Remember the Alamo?

Economic downturn prevents child genital mutilation

From what I read in Newsweek:

Apparently states whose Medicaid don't pay for male genital mutilation at birth have a 24% lower rate than those that do. Doctors say that more and more parents don't want to pay the $300 to have their children's genitals sliced up now that it's not covered by the state. I can't imagine wanting to have that done to any children, regardless of price, but I guess we'll take all the progress we can get.

Hopefully eventually this will become a human rights or a health issue, not an economic one.


Today's coverage of the protests, counter-protests and police response in Umm al-Fahm reminded me of a question that's been popping up in my head for the past couple of years. All of the articles I've seen refer to one set of protesters as "Israeli Jews" and the other set of protesters as "Israeli Arabs". On one side we have a religious grouping on the other side a language grouping.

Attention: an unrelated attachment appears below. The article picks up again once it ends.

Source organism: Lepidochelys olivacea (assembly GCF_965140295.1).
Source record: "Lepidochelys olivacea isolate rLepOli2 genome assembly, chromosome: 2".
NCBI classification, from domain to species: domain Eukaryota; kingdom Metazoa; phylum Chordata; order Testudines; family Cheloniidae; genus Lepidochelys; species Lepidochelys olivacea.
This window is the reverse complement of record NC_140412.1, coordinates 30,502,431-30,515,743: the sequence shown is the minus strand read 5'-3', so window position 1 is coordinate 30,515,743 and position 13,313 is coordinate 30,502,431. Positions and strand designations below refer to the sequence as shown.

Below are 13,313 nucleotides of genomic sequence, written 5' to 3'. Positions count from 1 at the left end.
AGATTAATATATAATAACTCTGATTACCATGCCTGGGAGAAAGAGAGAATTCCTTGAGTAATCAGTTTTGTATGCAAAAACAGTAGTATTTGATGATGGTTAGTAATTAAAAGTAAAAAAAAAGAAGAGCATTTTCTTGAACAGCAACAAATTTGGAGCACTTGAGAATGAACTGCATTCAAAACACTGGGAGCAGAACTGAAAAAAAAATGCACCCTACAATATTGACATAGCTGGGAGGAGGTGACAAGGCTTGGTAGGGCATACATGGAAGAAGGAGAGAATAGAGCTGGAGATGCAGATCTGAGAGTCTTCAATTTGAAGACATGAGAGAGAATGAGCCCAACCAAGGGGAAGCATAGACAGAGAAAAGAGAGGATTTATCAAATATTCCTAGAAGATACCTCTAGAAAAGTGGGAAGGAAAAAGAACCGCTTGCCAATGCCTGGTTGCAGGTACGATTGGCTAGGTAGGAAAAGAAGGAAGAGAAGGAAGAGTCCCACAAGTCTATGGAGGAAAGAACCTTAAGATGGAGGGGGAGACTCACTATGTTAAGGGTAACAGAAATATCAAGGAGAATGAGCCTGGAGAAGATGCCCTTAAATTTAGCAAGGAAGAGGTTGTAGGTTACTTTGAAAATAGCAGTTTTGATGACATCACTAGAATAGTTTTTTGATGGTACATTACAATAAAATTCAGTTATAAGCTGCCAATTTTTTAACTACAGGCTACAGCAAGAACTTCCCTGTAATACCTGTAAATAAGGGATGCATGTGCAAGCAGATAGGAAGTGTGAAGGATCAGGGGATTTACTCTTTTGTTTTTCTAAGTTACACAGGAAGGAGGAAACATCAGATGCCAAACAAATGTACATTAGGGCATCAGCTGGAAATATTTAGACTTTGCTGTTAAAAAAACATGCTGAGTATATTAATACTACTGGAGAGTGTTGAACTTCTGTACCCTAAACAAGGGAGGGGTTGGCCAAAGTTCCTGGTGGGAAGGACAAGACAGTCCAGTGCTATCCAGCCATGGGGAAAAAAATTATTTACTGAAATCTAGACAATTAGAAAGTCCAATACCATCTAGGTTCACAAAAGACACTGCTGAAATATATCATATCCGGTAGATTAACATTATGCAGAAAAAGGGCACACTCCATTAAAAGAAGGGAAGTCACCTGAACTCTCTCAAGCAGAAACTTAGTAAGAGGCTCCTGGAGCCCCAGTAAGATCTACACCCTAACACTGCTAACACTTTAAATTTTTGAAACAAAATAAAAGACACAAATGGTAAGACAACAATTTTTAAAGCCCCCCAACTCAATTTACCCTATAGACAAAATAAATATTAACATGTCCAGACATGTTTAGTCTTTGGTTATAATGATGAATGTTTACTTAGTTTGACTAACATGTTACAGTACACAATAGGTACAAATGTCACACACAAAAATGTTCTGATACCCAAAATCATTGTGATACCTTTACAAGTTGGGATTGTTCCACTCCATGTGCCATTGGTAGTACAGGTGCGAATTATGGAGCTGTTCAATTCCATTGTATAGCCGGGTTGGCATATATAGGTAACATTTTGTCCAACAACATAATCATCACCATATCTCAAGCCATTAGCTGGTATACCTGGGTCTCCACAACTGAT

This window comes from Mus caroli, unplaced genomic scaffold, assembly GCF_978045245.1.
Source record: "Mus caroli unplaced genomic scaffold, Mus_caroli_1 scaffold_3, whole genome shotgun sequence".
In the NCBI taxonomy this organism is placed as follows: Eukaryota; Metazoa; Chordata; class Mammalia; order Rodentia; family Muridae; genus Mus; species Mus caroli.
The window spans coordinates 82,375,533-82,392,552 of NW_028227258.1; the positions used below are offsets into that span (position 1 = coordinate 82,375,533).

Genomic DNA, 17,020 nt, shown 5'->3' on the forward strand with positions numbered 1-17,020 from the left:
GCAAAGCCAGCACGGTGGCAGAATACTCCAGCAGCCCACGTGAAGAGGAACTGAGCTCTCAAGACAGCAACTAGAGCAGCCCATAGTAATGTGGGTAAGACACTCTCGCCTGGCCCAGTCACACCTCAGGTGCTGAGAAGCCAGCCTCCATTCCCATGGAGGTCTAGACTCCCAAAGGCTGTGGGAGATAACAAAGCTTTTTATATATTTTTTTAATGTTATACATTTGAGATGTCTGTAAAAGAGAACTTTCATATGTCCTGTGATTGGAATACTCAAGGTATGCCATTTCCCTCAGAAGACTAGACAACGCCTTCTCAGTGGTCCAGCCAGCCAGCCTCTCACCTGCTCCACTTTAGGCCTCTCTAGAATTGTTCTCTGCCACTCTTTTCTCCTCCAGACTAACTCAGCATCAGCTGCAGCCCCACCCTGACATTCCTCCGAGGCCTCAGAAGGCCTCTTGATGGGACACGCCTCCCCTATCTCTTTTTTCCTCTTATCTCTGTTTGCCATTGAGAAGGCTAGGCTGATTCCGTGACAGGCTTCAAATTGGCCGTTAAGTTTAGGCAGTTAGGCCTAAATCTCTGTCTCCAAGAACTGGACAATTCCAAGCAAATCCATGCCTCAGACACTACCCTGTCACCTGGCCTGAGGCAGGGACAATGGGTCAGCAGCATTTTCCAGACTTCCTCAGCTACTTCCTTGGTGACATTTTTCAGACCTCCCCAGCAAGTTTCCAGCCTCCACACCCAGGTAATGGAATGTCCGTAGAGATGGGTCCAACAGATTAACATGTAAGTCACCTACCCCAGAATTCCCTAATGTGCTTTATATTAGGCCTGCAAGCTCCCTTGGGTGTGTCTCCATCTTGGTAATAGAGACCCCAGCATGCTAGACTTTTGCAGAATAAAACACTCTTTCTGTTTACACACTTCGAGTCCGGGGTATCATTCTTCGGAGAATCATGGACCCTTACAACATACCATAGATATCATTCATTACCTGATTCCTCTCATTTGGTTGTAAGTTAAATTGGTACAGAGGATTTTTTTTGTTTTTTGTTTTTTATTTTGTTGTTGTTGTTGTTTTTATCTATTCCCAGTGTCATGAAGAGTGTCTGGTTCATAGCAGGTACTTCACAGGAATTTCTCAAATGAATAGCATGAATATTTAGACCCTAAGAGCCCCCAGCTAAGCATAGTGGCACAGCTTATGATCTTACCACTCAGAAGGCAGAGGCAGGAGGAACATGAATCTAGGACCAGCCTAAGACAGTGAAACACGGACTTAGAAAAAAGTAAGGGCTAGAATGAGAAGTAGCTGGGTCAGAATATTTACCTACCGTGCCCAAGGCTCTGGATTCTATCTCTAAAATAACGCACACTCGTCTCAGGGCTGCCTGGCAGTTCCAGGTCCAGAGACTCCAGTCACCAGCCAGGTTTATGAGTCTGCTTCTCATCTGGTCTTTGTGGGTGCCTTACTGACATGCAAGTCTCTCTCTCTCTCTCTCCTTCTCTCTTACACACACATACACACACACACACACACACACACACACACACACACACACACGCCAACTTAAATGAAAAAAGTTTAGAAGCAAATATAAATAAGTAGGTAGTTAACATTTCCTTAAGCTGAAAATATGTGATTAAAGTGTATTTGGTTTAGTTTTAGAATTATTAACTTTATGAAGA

When we were in Israel we met an Israeli who is Jewish but also Arabic - his family is from Iraq, he speaks fluent Arabic and it's the language of his ancestors. Like Israelis of all religions he also speaks Hebrew fluently. But he's not one of the "Israeli Arabs" who were being protested in Umm al-Fahm this week. He's one of the 3.5 million Sephardim and Mizrahim who are linguistically and often culturally Arabic.

The real divide here is not language or culture or ethnicity it's religion. Why aren't we calling a spade a spade? Why don't the news stories talk about Israeli Christians and Israeli Muslims?